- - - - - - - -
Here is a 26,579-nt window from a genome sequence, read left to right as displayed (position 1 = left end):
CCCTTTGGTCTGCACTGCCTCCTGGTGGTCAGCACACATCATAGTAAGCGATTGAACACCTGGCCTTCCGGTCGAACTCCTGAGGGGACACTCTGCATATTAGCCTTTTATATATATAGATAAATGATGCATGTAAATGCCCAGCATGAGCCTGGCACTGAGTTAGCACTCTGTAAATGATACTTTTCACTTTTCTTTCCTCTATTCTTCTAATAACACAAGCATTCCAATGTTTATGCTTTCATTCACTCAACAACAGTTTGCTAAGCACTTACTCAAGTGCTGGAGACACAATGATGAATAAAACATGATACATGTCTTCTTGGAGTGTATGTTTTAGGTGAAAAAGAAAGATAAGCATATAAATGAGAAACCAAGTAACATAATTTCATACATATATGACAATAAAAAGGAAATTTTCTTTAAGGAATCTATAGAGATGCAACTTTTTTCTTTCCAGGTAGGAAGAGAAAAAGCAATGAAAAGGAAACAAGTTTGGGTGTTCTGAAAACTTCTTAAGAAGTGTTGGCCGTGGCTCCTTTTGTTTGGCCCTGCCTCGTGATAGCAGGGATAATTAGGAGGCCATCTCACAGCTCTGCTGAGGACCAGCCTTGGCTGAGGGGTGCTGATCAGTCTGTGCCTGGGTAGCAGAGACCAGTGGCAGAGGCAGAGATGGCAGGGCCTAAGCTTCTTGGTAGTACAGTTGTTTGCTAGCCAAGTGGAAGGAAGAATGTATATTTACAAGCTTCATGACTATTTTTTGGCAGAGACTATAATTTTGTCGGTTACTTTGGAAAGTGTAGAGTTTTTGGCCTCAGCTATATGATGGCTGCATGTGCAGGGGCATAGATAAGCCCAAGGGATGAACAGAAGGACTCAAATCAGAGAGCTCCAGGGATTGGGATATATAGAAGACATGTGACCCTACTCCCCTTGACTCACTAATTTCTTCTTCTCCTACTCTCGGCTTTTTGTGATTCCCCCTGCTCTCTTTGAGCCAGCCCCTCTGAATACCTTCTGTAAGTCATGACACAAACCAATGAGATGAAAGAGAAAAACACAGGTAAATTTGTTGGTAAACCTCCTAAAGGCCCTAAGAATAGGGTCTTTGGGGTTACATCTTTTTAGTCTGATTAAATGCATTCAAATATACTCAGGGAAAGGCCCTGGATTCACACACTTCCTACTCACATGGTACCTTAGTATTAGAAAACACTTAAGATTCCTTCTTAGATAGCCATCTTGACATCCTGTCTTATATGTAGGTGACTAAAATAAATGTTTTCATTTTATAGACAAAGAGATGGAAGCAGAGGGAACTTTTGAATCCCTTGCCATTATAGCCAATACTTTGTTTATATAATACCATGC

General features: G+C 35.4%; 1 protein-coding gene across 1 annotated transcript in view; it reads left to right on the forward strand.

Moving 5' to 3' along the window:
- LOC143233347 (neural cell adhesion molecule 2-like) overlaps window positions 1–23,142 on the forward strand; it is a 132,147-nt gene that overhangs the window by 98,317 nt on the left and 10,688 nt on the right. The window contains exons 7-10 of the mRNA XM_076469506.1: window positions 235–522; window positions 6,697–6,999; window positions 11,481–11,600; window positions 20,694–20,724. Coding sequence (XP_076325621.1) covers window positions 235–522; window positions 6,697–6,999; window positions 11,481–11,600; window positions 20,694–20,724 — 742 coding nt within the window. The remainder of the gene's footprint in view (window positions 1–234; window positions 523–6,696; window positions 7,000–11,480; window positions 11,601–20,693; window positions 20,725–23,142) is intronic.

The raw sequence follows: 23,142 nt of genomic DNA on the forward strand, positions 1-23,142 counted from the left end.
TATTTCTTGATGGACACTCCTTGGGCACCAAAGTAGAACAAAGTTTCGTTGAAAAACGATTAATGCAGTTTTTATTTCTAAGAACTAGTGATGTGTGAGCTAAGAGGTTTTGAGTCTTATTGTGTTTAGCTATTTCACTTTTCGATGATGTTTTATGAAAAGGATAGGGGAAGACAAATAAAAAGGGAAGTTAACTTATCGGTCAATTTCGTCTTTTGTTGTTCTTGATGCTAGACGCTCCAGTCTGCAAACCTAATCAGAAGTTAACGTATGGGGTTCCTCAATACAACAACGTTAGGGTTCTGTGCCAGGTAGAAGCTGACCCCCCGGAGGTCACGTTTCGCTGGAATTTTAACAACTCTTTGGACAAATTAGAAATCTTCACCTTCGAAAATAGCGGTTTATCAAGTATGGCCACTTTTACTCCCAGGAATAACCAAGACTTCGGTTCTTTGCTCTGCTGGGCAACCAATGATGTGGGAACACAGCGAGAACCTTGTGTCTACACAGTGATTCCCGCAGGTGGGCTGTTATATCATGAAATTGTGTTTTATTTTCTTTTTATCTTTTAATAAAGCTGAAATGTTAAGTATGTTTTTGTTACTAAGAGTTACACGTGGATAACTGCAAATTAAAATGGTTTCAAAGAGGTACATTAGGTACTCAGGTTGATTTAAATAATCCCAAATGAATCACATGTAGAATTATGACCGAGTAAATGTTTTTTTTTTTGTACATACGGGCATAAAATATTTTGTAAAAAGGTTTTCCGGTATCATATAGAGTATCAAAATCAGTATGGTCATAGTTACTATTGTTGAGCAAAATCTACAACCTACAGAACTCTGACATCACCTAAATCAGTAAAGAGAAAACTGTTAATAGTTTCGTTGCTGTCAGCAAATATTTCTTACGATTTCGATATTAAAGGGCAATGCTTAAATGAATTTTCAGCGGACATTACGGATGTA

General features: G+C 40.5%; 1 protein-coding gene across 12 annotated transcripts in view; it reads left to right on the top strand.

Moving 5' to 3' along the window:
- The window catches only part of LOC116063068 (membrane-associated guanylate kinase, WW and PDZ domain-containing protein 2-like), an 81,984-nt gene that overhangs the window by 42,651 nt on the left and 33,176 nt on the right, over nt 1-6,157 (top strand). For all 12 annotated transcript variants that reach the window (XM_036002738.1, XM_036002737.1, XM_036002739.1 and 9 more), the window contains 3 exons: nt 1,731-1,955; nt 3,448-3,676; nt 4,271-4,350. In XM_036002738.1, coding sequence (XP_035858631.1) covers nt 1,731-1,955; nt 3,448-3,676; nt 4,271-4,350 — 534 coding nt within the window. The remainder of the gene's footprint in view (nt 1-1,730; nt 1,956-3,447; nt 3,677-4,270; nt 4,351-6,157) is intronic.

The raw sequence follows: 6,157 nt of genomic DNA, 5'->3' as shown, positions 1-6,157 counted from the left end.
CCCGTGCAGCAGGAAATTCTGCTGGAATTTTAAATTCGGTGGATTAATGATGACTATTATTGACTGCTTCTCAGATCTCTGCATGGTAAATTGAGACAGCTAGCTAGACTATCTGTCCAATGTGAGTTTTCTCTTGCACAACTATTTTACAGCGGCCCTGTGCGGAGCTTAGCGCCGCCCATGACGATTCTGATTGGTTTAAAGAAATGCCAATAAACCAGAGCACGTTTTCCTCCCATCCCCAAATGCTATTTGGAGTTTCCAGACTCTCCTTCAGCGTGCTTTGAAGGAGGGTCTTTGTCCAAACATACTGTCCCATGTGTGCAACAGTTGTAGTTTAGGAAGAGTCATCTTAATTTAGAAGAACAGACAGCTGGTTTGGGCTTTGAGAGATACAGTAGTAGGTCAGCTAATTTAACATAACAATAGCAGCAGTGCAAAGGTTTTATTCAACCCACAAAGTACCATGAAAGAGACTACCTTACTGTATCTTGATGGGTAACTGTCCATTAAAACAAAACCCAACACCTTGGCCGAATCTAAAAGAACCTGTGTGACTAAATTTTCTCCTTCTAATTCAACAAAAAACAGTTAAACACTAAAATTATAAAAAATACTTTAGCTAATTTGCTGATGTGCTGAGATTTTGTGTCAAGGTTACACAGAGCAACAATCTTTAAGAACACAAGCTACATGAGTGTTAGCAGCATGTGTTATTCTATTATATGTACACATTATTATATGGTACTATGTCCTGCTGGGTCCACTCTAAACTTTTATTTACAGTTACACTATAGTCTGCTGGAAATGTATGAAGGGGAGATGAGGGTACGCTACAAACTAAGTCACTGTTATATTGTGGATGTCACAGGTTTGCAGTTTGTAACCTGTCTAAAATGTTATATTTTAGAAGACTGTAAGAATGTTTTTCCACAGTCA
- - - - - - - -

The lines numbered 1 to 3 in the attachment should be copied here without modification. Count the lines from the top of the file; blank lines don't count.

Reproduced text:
Here is a 26,579-nt window from a genome sequence, read left to right as displayed (position 1 = left end):
CCCTTTGGTCTGCACTGCCTCCTGGTGGTCAGCACACATCATAGTAAGCGATTGAACACCTGGCCTTCCGGTCGAACTCCTGAGGGGACACTCTGCATATTAGCCTTTTATATATATAGATAAATGATGCATGTAAATGCCCAGCATGAGCCTGGCACTGAGTTAGCACTCTGTAAATGATACTTTTCACTTTTCTTTCCTCTATTCTTCTAATAACACAAGCATTCCAATGTTTATGCTTTCATTCACTCAACAACAGTTTGCTAAGCACTTACTCAAGTGCTGGAGACACAATGATGAATAAAACATGATACATGTCTTCTTGGAGTGTATGTTTTAGGTGAAAAAGAAAGATAAGCATATAAATGAGAAACCAAGTAACATAATTTCATACATATATGACAATAAAAAGGAAATTTTCTTTAAGGAATCTATAGAGATGCAACTTTTTTCTTTCCAGGTAGGAAGAGAAAAAGCAATGAAAAGGAAACAAGTTTGGGTGTTCTGAAAACTTCTTAAGAAGTGTTGGCCGTGGCTCCTTTTGTTTGGCCCTGCCTCGTGATAGCAGGGATAATTAGGAGGCCATCTCACAGCTCTGCTGAGGACCAGCCTTGGCTGAGGGGTGCTGATCAGTCTGTGCCTGGGTAGCAGAGACCAGTGGCAGAGGCAGAGATGGCAGGGCCTAAGCTTCTTGGTAGTACAGTTGTTTGCTAGCCAAGTGGAAGGAAGAATGTATATTTACAAGCTTCATGACTATTTTTTGGCAGAGACTATAATTTTGTCGGTTACTTTGGAAAGTGTAGAGTTTTTGGCCTCAGCTATATGATGGCTGCATGTGCAGGGGCATAGATAAGCCCAAGGGATGAACAGAAGGACTCAAATCAGAGAGCTCCAGGGATTGGGATATATAGAAGACATGTGACCCTACTCCCCTTGACTCACTAATTTCTTCTTCTCCTACTCTCGGCTTTTTGTGATTCCCCCTGCTCTCTTTGAGCCAGCCCCTCTGAATACCTTCTGTAAGTCATGACACAAACCAATGAGATGAAAGAGAAAAACACAGGTAAATTTGTTGGTAAACCTCCTAAAGGCCCTAAGAATAGGGTCTTTGGGGTTACATCTTTTTAGTCTGATTAAATGCATTCAAATATACTCAGGGAAAGGCCCTGGATTCACACACTTCCTACTCACATGGTACCTTAGTATTAGAAAACACTTAAGATTCCTTCTTAGATAGCCATCTTGACATCCTGTCTTATATGTAGGTGACTAAAATAAATGTTTTCATTTTATAGACAAAGAGATGGAAGCAGAGGGAACTTTTGAATCCCTTGCCATTATAGCCAATACTTTGTTTATATAATACCATGC

General features: G+C 35.4%; 1 protein-coding gene across 1 annotated transcript in view; it reads left to right on the forward strand.